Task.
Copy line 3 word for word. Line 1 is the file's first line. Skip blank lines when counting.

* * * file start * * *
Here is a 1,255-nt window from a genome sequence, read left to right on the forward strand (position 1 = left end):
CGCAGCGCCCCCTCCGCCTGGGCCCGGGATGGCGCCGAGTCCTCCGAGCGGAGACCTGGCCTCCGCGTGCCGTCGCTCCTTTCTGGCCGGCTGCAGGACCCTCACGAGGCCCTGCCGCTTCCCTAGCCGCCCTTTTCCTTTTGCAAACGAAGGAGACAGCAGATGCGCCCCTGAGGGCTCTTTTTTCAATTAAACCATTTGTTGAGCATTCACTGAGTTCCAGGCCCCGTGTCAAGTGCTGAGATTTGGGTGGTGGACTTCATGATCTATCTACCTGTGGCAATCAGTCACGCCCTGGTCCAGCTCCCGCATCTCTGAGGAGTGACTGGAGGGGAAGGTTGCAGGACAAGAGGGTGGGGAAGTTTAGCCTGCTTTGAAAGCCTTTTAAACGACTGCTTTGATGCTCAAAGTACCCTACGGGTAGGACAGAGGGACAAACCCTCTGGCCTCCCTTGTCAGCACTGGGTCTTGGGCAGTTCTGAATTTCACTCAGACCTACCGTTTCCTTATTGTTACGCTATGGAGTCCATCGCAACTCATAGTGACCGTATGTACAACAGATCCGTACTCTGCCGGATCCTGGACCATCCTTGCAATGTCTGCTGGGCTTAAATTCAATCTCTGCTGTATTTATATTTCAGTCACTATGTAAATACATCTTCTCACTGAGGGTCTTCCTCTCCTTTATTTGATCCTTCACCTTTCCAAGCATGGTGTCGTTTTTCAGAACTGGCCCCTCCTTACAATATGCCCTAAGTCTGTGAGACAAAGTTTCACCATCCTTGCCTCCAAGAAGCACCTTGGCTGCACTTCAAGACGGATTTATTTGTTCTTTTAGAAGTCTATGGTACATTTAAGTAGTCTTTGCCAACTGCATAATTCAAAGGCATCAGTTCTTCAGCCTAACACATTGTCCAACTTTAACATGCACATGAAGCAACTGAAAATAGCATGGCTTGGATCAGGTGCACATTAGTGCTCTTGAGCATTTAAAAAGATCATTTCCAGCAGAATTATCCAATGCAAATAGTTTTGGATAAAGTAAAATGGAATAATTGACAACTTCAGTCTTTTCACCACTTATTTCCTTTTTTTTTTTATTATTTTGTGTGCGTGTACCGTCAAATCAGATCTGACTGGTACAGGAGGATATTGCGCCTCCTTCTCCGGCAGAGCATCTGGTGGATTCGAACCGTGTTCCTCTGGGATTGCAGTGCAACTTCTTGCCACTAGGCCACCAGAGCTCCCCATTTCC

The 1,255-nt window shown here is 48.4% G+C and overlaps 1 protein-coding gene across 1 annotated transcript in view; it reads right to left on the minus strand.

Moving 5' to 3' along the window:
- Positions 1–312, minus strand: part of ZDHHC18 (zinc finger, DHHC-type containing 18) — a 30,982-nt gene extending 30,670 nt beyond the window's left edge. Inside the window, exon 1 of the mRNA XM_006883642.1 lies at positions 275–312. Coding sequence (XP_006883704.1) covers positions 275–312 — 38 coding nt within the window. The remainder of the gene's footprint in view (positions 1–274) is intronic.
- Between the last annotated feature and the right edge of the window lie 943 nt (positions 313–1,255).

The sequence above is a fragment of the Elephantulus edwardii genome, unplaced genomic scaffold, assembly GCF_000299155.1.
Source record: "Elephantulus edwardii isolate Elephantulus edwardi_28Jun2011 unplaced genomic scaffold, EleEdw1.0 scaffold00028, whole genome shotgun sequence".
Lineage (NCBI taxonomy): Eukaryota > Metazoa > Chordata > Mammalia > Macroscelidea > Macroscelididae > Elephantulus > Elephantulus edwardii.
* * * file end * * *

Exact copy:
The 1,255-nt window shown here is 48.4% G+C and overlaps 1 protein-coding gene across 1 annotated transcript in view; it reads right to left on the minus strand.